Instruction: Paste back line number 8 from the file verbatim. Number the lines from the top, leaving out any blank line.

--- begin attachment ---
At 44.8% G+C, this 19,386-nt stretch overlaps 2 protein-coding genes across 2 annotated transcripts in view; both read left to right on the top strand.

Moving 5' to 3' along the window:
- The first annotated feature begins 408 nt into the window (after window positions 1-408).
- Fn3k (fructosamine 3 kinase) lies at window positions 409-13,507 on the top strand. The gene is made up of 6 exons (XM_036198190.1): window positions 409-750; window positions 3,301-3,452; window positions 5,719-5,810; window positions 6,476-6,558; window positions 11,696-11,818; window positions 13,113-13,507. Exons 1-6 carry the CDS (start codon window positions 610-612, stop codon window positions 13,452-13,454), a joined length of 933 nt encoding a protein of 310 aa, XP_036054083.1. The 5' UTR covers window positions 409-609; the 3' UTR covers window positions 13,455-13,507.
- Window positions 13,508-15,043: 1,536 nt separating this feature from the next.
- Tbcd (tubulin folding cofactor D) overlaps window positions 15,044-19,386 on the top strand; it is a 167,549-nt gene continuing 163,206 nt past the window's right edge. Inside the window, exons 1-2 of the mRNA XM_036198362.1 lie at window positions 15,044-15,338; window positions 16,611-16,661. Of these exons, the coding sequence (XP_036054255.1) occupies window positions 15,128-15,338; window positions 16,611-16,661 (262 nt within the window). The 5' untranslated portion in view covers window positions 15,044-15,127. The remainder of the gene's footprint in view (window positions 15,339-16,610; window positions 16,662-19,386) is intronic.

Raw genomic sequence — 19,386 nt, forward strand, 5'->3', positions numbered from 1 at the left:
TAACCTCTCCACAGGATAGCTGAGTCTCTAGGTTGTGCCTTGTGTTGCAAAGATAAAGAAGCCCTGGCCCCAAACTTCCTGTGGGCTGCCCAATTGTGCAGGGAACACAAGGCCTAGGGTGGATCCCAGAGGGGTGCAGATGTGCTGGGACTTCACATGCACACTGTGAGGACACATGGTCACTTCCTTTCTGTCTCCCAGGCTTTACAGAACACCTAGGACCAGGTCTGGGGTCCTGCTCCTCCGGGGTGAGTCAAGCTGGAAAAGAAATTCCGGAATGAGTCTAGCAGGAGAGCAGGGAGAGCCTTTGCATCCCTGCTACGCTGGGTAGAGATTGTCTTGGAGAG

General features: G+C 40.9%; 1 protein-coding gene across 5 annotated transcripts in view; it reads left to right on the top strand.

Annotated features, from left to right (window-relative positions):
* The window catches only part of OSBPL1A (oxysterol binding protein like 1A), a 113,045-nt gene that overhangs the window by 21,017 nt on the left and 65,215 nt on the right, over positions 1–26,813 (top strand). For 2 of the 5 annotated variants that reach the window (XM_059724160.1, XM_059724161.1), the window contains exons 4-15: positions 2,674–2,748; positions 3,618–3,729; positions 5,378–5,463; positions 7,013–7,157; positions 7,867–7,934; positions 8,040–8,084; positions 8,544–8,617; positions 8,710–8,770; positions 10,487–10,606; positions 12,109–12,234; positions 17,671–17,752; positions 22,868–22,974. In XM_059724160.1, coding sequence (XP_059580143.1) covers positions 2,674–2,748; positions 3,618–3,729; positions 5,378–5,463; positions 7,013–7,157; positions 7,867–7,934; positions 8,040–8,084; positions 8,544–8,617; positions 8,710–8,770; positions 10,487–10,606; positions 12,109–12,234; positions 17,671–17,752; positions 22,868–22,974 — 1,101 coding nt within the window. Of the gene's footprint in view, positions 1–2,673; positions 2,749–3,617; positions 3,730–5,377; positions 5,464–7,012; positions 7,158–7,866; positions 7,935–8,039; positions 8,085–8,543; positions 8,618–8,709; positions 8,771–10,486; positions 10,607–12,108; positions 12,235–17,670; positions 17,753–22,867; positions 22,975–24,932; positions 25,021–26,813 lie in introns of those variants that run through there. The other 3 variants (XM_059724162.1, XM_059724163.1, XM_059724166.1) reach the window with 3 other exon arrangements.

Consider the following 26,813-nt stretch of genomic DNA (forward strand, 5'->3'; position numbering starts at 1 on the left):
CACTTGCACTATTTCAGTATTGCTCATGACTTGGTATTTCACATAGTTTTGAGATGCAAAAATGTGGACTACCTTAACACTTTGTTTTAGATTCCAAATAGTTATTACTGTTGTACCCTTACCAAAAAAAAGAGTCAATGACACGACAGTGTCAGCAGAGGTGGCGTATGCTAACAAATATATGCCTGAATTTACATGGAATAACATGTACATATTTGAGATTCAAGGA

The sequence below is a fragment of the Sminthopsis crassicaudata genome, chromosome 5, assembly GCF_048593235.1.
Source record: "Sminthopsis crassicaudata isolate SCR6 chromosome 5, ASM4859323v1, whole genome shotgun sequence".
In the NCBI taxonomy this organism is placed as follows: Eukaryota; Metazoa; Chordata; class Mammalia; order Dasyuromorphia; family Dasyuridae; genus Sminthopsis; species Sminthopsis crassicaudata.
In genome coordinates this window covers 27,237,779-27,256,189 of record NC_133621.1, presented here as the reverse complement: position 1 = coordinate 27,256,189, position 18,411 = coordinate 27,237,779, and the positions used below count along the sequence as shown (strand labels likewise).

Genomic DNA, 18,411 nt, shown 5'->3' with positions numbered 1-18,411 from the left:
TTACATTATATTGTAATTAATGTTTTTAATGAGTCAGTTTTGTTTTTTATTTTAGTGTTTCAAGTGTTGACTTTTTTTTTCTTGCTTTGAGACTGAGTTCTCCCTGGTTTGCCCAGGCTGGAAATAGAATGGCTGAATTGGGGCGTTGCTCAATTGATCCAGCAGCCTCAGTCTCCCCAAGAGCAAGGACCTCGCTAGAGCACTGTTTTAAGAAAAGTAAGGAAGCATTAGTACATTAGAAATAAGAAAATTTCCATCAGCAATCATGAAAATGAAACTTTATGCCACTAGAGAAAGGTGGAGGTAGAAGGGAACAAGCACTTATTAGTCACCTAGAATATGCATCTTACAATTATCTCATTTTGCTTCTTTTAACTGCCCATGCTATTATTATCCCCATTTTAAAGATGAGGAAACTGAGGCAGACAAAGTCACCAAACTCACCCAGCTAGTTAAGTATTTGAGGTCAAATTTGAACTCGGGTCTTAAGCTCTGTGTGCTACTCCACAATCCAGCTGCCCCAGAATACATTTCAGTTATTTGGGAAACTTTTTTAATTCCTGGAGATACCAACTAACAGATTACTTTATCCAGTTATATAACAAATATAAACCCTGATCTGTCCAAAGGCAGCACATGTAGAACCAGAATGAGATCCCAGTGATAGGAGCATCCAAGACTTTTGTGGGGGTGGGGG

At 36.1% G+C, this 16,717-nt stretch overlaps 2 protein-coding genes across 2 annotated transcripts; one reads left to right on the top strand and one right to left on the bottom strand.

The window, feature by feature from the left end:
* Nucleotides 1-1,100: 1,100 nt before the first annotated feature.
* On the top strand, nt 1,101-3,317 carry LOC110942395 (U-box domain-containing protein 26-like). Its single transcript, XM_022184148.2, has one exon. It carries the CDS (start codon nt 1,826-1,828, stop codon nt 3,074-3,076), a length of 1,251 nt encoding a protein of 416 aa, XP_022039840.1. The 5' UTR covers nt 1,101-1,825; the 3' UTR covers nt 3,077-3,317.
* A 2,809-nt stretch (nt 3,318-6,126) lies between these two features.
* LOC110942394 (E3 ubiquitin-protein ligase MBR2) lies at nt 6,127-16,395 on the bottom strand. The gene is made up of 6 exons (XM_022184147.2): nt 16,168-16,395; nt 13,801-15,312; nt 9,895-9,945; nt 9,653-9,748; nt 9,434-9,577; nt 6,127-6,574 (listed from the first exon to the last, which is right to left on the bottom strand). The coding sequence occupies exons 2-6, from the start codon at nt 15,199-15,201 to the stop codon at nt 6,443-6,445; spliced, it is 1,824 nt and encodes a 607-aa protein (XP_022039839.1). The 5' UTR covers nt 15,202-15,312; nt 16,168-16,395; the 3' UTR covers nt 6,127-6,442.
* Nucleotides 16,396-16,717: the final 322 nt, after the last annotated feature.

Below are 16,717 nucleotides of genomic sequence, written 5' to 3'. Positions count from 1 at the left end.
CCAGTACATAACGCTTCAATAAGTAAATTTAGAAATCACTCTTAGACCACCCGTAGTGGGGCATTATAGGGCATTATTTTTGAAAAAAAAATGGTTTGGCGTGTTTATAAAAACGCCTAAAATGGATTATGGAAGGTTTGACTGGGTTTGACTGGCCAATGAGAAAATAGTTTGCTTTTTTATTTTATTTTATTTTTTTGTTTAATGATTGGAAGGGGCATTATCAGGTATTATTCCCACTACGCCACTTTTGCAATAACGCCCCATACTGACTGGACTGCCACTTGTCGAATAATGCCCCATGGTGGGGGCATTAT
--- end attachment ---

TAACCTCTCCACAGGATAGCTGAGTCTCTAGGTTGTGCCTTGTGTTGCAAAGATAAAGAAGCCCTGGCCCCAAACTTCCTGTGGGCTGCCCAATTGTGCAGGGAACACAAGGCCTAGGGTGGATCCCAGAGGGGTGCAGATGTGCTGGGACTTCACATGCACACTGTGAGGACACATGGTCACTTCCTTTCTGTCTCCCAGGCTTTACAGAACACCTAGGACCAGGTCTGGGGTCCTGCTCCTCCGGGGTGAGTCAAGCTGGAAAAGAAATTCCGGAATGAGTCTAGCAGGAGAGCAGGGAGAGCCTTTGCATCCCTGCTACGCTGGGTAGAGATTGTCTTGGAGAG